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the sun-beams do extinguish a culinary fire: anger hath an opetus duúvns, ' an appetite of revenge,' or doing mischief to the object of it; but love is innocent and worketh no evil.'

Love disposeth, if our neighbor doth misbehave himself toward us, (by wrongful usage, or unkind carriage,) to be sorry for him, and to pity him; which are passions contrary to anger, and slaking the violences of it.

It is said in the Canticles, • Many waters cannot quench love, neither can the floods drown it:' charity would hold out against many neglects, many provocations.

Hence the precepts; • Walk with all lowliness and meekness, with long-suffering, forbearing one another in love: Let all bitterness, and wrath, and anger, and clamor, and evil speaking be put away from you, with all malice:'. Put off anger, wrath, malice,' &c. Be slow to wrath.'

c • . 2. It is a proper act of charity to remit offences, suppressing all designs of revenge, and not retaining any grudge : for,

Charity návra oréyer, doth cover all things ;' and in this sense doth “hide a multitude of sins :' all dispositions, all intents to do harm are inconsistent with it, are quite repugnant to it.

Hence those precepts ; · Put on, as the elect of God, holy and beloved, bowels of mercies, kindness, humbleness of mind, meekness, long-suffering, forbearing one another, and forgiving one another, if any man have a quarrel against any, even as Christ forgave you, so also do ye :'• Be ye kind one to another, tender-hearted, forgiving one another; even as God for Christ's sake hath forgiven you :' • See that none render evil for evil, but ever follow that which is good both among yourselves and to all men :' and many the like precepts occur in the Gospels, the apostolical writings ; yea even in the Old Testament, wherein charity did not run in so high a strain.

3. It is a duty coherent with charity, to maintain concord and peace; to abstain from contention and strife, together with the sources of them, pride, envy, emulation, malice.

We are commanded to be σύμψυχοι, and ομόφρονες, “of one soul, of one mind,' (like the multitude of believers' in the Acts, who had one heart and one soul ;') that we should keep the unity of the spirit in the bond of peace;' that we


should be of one accord, of one mind, standing fast in one spirit, with one mind;' that we should all speak the same thing, and that there be no divisions among us, but that we be perfectly joined together in the same mind, and in the same judgment;' that there be no factions, or schisms in the body;' that all dissensions, all clamors, all murmurings, all emulations should be abandoned and put away from us; that we should * pursue and maintain peace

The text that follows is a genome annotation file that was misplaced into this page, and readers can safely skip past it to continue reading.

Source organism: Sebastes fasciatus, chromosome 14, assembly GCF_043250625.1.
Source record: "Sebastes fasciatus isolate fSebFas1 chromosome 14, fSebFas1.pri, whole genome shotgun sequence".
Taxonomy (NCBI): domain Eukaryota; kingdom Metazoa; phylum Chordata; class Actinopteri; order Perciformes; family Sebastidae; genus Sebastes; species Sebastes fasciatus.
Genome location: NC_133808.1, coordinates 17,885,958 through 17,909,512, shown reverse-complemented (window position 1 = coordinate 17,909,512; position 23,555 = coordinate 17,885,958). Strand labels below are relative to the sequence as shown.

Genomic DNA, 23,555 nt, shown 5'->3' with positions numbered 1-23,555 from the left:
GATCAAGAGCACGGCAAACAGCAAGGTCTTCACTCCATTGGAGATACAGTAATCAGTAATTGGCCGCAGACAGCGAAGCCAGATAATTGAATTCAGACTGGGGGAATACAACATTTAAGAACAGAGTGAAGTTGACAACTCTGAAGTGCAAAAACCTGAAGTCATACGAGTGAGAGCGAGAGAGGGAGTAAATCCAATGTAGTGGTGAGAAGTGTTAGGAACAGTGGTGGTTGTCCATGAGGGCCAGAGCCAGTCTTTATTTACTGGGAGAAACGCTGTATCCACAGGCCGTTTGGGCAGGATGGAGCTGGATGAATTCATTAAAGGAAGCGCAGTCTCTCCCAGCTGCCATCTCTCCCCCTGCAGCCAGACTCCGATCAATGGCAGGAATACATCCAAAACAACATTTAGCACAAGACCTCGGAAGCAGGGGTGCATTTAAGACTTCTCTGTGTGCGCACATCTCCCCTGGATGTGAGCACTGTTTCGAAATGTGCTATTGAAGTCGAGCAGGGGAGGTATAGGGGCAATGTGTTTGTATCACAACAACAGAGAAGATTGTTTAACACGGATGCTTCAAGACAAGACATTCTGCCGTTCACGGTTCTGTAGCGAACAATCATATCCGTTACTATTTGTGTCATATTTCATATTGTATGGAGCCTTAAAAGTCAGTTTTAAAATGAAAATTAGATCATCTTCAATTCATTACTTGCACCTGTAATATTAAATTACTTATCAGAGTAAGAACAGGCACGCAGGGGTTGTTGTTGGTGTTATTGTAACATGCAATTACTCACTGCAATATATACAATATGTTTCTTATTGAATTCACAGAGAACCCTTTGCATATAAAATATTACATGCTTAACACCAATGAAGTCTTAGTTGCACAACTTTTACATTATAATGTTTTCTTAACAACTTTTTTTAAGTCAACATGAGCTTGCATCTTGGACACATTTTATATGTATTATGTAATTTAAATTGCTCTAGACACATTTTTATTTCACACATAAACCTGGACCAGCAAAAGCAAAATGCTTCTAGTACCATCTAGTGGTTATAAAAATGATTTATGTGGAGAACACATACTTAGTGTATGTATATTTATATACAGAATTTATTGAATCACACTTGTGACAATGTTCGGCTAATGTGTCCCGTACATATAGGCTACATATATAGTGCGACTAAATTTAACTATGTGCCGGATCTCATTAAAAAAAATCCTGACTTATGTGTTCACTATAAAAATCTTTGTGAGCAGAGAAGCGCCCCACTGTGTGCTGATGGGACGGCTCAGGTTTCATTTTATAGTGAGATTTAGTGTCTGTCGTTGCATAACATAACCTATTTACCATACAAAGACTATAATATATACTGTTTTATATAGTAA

with all men :' obedience to which commands can only be the result of charity, esteeming the person and judgment of our neighbor; desiring his good will, tendering his good; curbing those fleshly lusts, and those fierce passions from the predominancy whereof discords and strifes do spring.

4. Another charitable practice is, being candid in opinion, and mild in censure, about our neighbor and his actions : having a good conceit of his person, and representing him to ourselves under the best character we can; making the most favorable construction of his words, and the fairest interpretation of his designs.

Charity disposeth us to entertain a good opinion of our neighbor: for desiring his good we shall be concerned for him, and prejudiced, as it were, on his side; being unwilling to discover any blemish in him to our own disappointment and regret.

Love cannot subsist without esteem ; and it would not willingly by destroying that lose its own subsistence.

Love would preserve any good of its friend, and therefore his reputation; which is a good in itself precious, and ever very dear to him.

Love would bestow any good, and therefore its esteem; which is a considerable good.

Harsh censure is a very rude kind of treatment, grievously vexing a man, and really hurting him; charity therefore will not be guilty of it.

It disposeth rather to oversee and connive at faults than to find them, or to pore on them ; rather to hide and smother, than to disclose or divulge them; rather to extenuate and excuse, than to exaggerate or aggravate them.

Are words capable of a good sense ? charity will expound them thereto : may an action be imputed to any good intent? charity will ever refer it thither : doth a fault admit any plea, apology, or diminution ? charity will be sure to allege it : may a quality admit a good name? charity will call it thereby.

It doth not loyizeodai kakòv, 'impute evil,' or put it to any man's account, beyond absolute necessity.

It hopeth all things, and believeth all things ;' hopeth and believeth all things for the best, in favor to its neighbor, concerning his intentions and actions liable to doubt.